|dc.contributor.author||Milne, John H.G.||-|
|dc.description.abstract||Many accounting regulations are introduced in response to crises of some kind, arising from a corporate collapse or claims that published financial reports have been misleading. In contrast, the IASC’s IAS 41 Agriculture standard was developed from the mid-1990s
and issued in 2000, two years after the Australian AASB 1037 Self-Generating and Regenerating Assets (SGARA) standard, followed in 2004 by New Zealand’s NZ IAS 41 Agriculture. There had been no prior crisis or public expression of concern about shortcomings in existing practice. This study considers the background to the emergence of accounting for agriculture onto the agenda of standard-setting bodies, and the role played by different insiders. Here, they are collectively termed ‘gatekeepers’, the key staff, expert technical advisers and decision-makers who were members of standard-setting boards.
Examination of the development of these new standards extends beyond consideration of technical accounting issues. Several case studies identify the regulatory and political processes each standard-setting agency adopted to consider and then progress the topic through all rule-making stages and resulting lobbying activities by significant users. These political processes are examined using the Cobb and Elder (1972, 1983) agenda-building framework and the Cobb, Ross and Ross (1976) analysis of institutional dynamics.
The history of accounting for agriculture, in Australia and New Zealand, is traversed to explain the historical background to the new omnibus agricultural standards promulgated in Australasia. Significant events described include the AASB staff recommendation to the IASB in 2003 to split IAS 41 in two before its designated 2005 commencement date – a recommendation which, so far, has been ignored. New research material includes unpublished documents relating to the initial AASB Project Brief and IASC Point Outline background proposals for each standard, the IASC’s Field Test Report prior to adopting its IAS 41 standard and the AASB 1037 standard post implementation review – possibly the first ever to be undertaken. The study found that the activities of key insiders were consistent with what Cobb et al. (1976) described as the inside access model, both in placement of the topic on the agenda and then subsequent incorporation of proposals for fair value accounting for agriculture. A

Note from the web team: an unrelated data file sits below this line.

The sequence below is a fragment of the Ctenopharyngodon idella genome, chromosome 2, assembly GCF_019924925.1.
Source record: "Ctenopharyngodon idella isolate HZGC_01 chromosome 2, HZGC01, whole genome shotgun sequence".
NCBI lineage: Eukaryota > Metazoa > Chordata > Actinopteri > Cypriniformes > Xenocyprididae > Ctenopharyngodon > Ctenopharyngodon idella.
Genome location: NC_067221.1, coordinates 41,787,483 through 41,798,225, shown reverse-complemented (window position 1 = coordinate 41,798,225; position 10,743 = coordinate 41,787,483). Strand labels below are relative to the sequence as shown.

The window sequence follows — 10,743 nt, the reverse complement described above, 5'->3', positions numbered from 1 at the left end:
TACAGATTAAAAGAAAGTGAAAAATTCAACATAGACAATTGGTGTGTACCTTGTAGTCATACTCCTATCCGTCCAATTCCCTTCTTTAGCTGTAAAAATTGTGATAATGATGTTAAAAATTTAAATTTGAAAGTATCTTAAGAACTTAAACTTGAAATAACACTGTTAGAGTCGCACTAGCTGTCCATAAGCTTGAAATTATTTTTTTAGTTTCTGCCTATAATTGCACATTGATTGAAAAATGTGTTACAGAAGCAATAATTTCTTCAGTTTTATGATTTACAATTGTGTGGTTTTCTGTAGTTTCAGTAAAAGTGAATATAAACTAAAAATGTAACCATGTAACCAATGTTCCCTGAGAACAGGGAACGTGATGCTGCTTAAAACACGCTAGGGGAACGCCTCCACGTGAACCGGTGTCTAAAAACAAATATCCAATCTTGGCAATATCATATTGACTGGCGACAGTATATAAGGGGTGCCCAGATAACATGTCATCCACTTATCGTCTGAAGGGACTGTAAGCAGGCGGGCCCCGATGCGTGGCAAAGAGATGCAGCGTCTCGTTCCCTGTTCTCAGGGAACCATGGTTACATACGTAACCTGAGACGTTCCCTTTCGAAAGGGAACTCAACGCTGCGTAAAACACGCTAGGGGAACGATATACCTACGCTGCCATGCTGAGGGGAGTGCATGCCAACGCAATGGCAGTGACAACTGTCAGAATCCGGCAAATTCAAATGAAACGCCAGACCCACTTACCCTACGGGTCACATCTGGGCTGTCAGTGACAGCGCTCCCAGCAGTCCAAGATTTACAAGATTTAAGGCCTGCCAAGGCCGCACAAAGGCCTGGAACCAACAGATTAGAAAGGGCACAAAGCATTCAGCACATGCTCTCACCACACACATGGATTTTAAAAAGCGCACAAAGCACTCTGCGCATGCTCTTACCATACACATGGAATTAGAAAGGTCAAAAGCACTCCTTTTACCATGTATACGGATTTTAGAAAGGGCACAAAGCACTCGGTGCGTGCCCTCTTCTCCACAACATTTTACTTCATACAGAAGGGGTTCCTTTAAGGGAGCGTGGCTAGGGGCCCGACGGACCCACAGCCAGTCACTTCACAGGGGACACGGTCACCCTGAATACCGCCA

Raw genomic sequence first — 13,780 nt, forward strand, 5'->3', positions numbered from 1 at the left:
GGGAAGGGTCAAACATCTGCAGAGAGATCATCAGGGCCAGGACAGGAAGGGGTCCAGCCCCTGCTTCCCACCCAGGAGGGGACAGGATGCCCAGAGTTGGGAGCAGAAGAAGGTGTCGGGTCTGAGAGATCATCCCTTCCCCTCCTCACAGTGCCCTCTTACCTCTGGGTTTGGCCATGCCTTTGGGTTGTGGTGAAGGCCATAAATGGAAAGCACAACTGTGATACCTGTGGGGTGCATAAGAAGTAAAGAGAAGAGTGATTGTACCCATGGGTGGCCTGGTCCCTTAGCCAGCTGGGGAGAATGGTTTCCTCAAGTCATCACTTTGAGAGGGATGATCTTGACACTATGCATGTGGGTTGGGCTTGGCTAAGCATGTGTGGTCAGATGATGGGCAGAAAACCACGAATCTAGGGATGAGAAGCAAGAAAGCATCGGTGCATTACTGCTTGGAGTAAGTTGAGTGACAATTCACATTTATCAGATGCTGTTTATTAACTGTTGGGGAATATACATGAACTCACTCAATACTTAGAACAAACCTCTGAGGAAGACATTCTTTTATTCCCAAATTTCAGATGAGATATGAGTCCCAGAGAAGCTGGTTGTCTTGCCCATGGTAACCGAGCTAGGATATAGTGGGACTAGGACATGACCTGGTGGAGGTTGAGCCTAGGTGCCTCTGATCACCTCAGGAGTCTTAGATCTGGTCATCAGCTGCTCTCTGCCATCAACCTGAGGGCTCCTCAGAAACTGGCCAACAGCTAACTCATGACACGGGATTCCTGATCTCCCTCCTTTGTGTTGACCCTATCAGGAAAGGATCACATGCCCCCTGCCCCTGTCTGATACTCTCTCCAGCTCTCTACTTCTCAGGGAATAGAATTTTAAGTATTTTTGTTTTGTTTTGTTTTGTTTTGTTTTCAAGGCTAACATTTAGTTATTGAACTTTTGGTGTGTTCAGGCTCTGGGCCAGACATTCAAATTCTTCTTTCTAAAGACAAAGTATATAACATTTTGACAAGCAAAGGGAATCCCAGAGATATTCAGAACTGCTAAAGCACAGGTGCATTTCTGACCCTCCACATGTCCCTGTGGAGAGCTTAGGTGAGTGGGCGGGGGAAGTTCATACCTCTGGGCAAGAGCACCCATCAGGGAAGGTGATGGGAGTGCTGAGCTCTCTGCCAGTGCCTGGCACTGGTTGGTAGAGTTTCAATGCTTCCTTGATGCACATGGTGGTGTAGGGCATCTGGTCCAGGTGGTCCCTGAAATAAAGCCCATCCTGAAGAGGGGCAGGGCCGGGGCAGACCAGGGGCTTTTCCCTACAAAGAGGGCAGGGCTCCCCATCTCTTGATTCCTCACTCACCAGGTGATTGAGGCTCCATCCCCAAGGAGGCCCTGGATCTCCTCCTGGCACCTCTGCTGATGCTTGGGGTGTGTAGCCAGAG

feature of the events described in this study was the interaction between the different standard-setting bodies – a possibility little-described in the accounting literature, and arguably a significant element in the manner in which standards were considered and developed by the IASC, and latterly the IASB. Overall, a combination of intra- and inter-agency lobbying resulted in compromise reflected in the final text of IAS 41. This modified the full fair value accounting proposal. The study found that gatekeepers paid little regard to submissions from experienced industry representatives, accountants, academics and other commentators world-wide. Practical evidence from parties concerning the utility of the proposed new rules was requested too late to influence the content of the final IAS 41 standard. Not surprisingly, the standard is still controversial.||en_AU|
|dc.publisher||University of Sydney.||en_AU|
|dc.rights||The author retains copyright of this thesis.||-|
|dc.subject||Agenda Building & Standard Setting||en_AU|
|dc.subject||Fair Value Accounting||en_AU|
|dc.subject||Post Implementation Review||en_AU|
|dc.title||The Political Processes and Role Of Gatekeepers in Setting Accounting Standards for Agriculture||en_AU|
|Appears in Collections:||Sydney Digital Theses (Open Access)|